Tuesday, 2 August 2016

Pirates of the Caribbean: On Stranger Tides

It is fitting what goes for a plot in “Pirates Caribbean: On Stranger Tides” includes a quest for the Fountain of Youth. This movie, the fourth in a series that made its improbable and profitable leap from the amusement park to the multiplex, represents an attempt to rejuvenate a flagging franchise.

Whether the effort was completely necessary is both an obvious and a naive question. Why would the Walt Disney Company, which distributes this movie, and Jerry Bruckheimer, who produce them, ever want to leave well enough alone? In Hollywood, unwarranted excess – not necessity – is the mother of invention.

Not that “On Stranger Tides” is particularly imaginative. Gore Verbinski, who directed the first three portions with wanton vitality, rococo visual flair and a flagrant disregard for narrative coherence, has been replaced by Rob Marshall, who has some expertise in turning well loved pieces of mainstream art (“Chicago,” “Diaries of a Geisha,” “Nine”) into tedious, literal-minded prestige movies. So while this photo is called “On Stranger Tides”, it is by far the least strange of all the “Pirates” episodes so far, with none of the cartoonish exuberance or creepy-crawly effects that made its predecessors irregularly delightful.

Mr. Verbinski, whose sensibility owes more to the mischievous, anarchic Warner Brothers and MGM drawing of the 1940s and ‘50s than to the Disney convention, made an effective move to out and out activity with “Rango”, which included Johnny Depp as a reptile out of the water. Mr. Depp, returning as Jack Sparrow in “Tides”, is especially in his watery, fiendish component, and he demonstrates outstanding polished skill in a task that regularly appears to be more similar to a stone band get –together visit than a blockbuster movie spin-off.

A ton of the first cast individuals and unique visitor stars have fallen away – Keith Richards appears for a moment or two, less thrillingly than the last time – however, the folks in advance are still fit as a fiddle, and a couple of more old clocks have been enlisted from somewhere else to include their prepared cleaves.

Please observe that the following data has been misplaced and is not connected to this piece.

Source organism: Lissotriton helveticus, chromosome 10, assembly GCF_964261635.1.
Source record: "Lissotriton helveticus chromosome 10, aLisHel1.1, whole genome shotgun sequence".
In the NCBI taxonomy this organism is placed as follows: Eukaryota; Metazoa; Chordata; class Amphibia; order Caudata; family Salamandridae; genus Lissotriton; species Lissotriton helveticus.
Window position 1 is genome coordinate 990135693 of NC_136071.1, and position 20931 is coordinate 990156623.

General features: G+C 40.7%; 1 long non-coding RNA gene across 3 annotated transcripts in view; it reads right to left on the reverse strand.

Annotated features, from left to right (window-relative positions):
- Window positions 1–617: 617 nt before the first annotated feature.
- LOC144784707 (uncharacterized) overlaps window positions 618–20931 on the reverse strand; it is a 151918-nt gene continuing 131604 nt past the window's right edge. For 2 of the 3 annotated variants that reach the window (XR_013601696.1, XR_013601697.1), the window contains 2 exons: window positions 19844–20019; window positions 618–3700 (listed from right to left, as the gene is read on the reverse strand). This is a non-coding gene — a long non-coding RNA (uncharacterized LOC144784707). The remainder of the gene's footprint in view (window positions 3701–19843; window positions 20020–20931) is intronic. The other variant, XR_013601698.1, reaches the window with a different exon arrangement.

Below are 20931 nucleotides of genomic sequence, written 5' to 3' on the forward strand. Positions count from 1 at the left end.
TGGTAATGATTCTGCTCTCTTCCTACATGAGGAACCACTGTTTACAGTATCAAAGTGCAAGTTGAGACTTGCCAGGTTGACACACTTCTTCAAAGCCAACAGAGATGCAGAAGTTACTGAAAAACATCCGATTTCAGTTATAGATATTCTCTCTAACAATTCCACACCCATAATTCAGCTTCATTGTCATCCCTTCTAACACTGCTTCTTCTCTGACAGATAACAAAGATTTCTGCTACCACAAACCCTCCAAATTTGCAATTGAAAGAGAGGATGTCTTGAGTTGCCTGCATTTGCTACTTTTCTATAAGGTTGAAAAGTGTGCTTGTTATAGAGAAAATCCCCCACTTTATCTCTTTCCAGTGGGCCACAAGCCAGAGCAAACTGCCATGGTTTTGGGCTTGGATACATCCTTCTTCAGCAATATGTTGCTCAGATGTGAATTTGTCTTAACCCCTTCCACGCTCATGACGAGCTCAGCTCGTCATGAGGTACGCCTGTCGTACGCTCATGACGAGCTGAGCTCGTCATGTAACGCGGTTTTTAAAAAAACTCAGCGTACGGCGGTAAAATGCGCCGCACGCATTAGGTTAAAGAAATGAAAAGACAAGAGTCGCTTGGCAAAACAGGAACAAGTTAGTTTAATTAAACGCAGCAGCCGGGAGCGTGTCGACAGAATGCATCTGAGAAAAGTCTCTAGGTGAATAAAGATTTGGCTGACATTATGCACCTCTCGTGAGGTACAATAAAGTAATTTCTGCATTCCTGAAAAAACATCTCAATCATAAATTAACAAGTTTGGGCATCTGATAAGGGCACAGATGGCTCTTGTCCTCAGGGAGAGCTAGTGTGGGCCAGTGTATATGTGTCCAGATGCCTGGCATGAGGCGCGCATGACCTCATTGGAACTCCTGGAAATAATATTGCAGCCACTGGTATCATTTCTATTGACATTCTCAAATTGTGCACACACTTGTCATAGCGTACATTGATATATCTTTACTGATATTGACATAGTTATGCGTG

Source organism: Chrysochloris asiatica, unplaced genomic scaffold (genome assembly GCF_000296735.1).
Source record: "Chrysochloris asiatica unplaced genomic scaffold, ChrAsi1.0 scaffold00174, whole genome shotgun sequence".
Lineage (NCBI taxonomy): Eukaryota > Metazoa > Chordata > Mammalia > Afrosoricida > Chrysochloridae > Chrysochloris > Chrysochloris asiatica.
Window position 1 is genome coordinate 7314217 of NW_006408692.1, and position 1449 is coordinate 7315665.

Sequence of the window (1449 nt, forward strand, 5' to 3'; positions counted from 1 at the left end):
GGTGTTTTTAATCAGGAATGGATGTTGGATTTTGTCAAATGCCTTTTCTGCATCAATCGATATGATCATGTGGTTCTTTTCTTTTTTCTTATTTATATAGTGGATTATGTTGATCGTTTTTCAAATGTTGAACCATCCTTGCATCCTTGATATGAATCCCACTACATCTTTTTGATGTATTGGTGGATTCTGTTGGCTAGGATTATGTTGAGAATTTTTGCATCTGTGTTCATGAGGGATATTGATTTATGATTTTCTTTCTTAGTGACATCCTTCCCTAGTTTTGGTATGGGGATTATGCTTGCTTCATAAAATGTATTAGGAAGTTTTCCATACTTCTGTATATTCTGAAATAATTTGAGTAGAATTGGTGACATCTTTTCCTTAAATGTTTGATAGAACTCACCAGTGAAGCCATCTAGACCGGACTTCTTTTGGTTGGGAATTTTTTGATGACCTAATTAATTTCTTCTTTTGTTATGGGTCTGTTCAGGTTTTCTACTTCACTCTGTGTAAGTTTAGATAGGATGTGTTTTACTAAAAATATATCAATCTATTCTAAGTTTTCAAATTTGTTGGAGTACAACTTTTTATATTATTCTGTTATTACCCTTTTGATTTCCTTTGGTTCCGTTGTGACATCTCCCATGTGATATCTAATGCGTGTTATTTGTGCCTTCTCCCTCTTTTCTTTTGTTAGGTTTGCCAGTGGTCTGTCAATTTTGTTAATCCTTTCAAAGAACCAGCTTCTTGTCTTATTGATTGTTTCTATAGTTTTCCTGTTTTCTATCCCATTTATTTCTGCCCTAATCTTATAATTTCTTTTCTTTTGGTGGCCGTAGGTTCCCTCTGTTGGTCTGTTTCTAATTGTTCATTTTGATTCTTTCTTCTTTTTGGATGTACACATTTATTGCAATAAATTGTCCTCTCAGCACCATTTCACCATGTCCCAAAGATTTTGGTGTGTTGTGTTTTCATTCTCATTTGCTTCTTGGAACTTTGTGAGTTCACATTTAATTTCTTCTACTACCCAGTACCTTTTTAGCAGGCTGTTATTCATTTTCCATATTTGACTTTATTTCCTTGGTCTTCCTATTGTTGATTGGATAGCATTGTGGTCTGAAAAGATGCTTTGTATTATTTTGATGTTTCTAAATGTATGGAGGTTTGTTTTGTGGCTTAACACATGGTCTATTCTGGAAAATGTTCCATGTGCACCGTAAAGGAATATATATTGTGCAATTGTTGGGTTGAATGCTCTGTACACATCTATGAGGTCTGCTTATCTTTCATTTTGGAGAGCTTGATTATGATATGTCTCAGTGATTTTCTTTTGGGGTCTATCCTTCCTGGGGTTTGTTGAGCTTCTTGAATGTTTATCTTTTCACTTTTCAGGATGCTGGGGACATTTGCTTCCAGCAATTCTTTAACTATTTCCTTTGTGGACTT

Richards Griffiths has a meaty, wiggy cameo as King George, and Judi Dench appears briefly as a lady in a carriage, yet the movie belongs to the power trio of Mr. Depp, Geoffrey Rush (as his sometime nemesis Barbossa) and Ian McShane, who brings floridly sinister death-metal-meets – “Deadwood” vibe to the role of Blackbeard.

Keira Knightley and Orlando Bloom are not really missed, as the filmmakers – Ted Elliott and Terry Rossio are the credited screenwriters – wisely turn the movie over to the unpleasant supporting players. There are a couple of young people in love, one of them a missionary (Sam Claflin), the other a mermaid (Astrid Berg├Ęs-Frisbey), however, their wooing is incidental to the mugging and roaring and occasional swordplay among Sparrow, Blackbeard, and Barbossa. It’s almost as if a “Harry Potter” movie had dispensed with Harry. Ron and Hermione and devoted itself to documenting a meeting of the Hogwarts faculty.

Pirates of the Caribbean: On Stranger Tides” is rated PG-13 (Parents strongly cautioned). Some fantasy-horror violence.

Written by Sukanya Roy
Artist, Critic, Writer, Photographer, Movie buff, Graphic Designer, Literature and Geography enthusiast, Soccer fan, and Imaginative.

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